Briot’s concept was unaccepted until Edinburg where he finally accomplished coinage by roller die (taschenwerke). Despite these early attempts in Germany, Scotland and Spain, this form of coining never surpassed the mill and screw, of rolling the metal, cutting out the blanks first, then striking individual coins.

[General Motors undertook an experiment in the 1960s in cooperation with the U.S. Mint. It built a modern version of such a roller press at one of its experimental laboratories in an attempt to revive this concept. But in operation the press creayed such high temperatures in the steel dies it melted the image on the face of the dies.]

Development of Coining Presses.  What the Industrial Revolution – and Matthew Boulton, Father of Modern Minting, with his Soho Mint – brought to coinmaking was the concept of how to do better repetitive steps, to improve the mechanization of striking coins. A blank had to be brought to a position where it could be impressed with both obverse and reverse dies, then the struck piece had to be ejected, the concept of cold coining. A German, with great mechanical insight, best solved this task.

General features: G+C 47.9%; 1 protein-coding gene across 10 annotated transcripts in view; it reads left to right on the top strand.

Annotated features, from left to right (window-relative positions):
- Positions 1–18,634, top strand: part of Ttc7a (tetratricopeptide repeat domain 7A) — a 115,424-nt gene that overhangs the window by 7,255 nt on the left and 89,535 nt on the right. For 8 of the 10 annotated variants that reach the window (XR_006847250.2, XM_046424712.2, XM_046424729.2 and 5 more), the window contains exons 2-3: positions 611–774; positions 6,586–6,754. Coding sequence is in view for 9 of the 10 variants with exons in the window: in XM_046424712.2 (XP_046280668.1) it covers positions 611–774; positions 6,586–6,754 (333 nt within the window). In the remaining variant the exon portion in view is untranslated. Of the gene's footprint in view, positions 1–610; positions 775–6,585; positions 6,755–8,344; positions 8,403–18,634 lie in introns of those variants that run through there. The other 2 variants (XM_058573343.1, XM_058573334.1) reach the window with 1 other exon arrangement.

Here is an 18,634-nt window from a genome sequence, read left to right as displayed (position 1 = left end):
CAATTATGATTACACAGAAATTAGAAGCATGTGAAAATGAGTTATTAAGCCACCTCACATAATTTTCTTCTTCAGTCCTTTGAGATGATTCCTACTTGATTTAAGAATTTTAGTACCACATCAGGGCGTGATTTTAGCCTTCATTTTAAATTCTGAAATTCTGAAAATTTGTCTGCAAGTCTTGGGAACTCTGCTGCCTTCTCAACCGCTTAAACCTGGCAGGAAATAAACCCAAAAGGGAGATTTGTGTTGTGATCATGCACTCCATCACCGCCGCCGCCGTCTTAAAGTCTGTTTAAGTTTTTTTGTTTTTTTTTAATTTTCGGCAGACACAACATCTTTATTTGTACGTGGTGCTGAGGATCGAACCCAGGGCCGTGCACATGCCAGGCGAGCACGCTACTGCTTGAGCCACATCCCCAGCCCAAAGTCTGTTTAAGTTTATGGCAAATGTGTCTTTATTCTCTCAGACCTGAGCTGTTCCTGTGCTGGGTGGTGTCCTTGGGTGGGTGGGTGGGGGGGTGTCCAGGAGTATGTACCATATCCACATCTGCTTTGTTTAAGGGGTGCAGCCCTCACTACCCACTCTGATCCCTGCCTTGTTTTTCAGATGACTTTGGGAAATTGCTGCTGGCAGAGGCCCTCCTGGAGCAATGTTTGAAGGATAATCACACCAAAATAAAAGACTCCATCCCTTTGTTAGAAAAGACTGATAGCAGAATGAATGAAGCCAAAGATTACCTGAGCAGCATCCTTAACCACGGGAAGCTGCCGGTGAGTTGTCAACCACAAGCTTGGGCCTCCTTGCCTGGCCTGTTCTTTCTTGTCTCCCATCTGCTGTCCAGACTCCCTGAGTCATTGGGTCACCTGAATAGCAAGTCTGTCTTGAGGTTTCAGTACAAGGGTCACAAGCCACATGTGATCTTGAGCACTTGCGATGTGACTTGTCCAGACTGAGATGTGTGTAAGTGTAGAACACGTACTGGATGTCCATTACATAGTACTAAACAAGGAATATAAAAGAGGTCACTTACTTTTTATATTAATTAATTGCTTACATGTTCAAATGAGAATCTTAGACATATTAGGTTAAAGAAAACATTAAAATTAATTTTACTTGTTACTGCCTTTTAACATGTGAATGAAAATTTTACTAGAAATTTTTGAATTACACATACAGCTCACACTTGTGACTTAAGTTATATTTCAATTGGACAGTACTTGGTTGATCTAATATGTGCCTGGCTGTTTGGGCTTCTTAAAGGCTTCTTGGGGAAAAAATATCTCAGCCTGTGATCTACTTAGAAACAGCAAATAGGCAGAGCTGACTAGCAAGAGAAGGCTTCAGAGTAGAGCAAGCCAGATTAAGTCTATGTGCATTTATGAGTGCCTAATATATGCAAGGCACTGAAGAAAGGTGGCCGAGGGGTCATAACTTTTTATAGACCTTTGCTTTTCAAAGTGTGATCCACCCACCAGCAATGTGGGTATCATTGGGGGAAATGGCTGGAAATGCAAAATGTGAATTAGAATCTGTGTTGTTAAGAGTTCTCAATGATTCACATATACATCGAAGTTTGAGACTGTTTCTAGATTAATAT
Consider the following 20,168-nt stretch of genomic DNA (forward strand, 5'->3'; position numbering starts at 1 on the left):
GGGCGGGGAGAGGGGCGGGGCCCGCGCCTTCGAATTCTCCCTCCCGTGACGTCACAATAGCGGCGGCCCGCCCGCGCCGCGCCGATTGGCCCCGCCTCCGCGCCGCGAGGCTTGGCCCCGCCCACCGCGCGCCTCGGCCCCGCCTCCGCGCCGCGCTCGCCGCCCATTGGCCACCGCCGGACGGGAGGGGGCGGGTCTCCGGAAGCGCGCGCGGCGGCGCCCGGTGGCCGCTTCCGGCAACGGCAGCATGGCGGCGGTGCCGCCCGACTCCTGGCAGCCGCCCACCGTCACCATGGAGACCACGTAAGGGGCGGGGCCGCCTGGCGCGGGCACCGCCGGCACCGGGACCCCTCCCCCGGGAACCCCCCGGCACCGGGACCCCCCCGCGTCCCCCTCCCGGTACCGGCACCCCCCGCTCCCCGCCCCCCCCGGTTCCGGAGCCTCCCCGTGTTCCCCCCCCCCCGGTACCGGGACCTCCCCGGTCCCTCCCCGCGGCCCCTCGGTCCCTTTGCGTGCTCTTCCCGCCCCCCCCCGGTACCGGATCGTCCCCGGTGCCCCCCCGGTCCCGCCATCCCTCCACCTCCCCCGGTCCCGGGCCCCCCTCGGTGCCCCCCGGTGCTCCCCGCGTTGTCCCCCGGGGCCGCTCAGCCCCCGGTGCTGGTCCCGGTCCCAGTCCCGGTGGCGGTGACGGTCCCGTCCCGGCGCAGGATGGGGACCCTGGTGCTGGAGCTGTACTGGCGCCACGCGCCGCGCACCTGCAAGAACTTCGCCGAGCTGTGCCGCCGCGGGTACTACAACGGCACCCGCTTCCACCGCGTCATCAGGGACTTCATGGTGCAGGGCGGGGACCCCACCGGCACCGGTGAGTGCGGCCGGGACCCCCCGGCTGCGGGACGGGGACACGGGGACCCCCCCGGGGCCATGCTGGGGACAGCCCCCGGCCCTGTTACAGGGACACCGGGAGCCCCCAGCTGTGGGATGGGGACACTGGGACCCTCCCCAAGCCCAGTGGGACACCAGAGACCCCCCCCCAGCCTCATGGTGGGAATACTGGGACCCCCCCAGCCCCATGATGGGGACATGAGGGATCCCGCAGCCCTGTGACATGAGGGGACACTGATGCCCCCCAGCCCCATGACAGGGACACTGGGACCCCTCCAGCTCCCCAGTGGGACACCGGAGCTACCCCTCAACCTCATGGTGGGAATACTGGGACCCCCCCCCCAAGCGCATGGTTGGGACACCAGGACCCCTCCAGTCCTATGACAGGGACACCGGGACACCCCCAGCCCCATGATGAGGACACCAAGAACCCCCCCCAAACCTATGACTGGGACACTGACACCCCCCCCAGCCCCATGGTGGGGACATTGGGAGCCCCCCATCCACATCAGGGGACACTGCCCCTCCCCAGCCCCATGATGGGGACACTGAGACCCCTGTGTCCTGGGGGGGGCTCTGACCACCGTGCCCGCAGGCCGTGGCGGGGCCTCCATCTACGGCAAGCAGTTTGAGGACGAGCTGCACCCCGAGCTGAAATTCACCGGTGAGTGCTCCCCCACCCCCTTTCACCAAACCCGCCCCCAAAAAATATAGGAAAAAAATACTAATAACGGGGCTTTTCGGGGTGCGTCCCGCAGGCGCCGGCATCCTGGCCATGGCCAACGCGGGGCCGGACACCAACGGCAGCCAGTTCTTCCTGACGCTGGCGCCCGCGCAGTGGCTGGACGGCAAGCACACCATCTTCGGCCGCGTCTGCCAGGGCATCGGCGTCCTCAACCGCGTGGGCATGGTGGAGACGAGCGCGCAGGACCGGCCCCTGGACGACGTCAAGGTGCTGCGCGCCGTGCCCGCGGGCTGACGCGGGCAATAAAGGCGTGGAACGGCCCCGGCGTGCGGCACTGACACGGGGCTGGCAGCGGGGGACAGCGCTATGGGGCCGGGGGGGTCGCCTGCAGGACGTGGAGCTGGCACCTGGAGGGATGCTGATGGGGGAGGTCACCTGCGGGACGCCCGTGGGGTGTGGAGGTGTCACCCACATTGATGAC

In 1812 Deitrich Uhlhorn (1764-1837)   of Grevenbroich, Germany, began experimenting with striking. Instead of one die going up and down (as on the screw press) he employed a knuckle-joint to allow one die to retract enough for the piece to be ejected, the next blank inserted, and the continuous action controlled by a flywheel. This was brilliant and it worked.

By 1817 Uhlhorn had perfected this press; he patents it and begins building presses in a factory he establishes. His first sale was to the Berlin Mint, followed by other mints as they learned of his new press. Uhlhorn, and his sons after his death in 1837, were to build more than 200 presses over a span of sixty years.

Knuckle-joint press improvements.  With continued use, other improvements were adapted to Uhlhorn’s knuckle-joint press. The layer-on of placing the blank in position was one of these improve- ments, as was the feeding mechanism. A Frenchman in 1833 in Paris, Eugene Thonnelier (dates unknown) was to do more to improve Uhlhorn’s press than anyone. But he did not manufacture presses, he had no factory, he supplied drawings for presses to be built by local constructors.

The automatic feed eliminated exposure to loosing fingers as is present in all hand-fed presses. Prepared blanks were fed by hand into a tube that brought the blanks into position. Later improvements were made by Taylor & Challen which made Uhlhorn-style presses under license. Even in the 20th century, as late as 1961, Horden, Mason & Edwards placed the toggle mechanism beneath the feed table for a final improvement.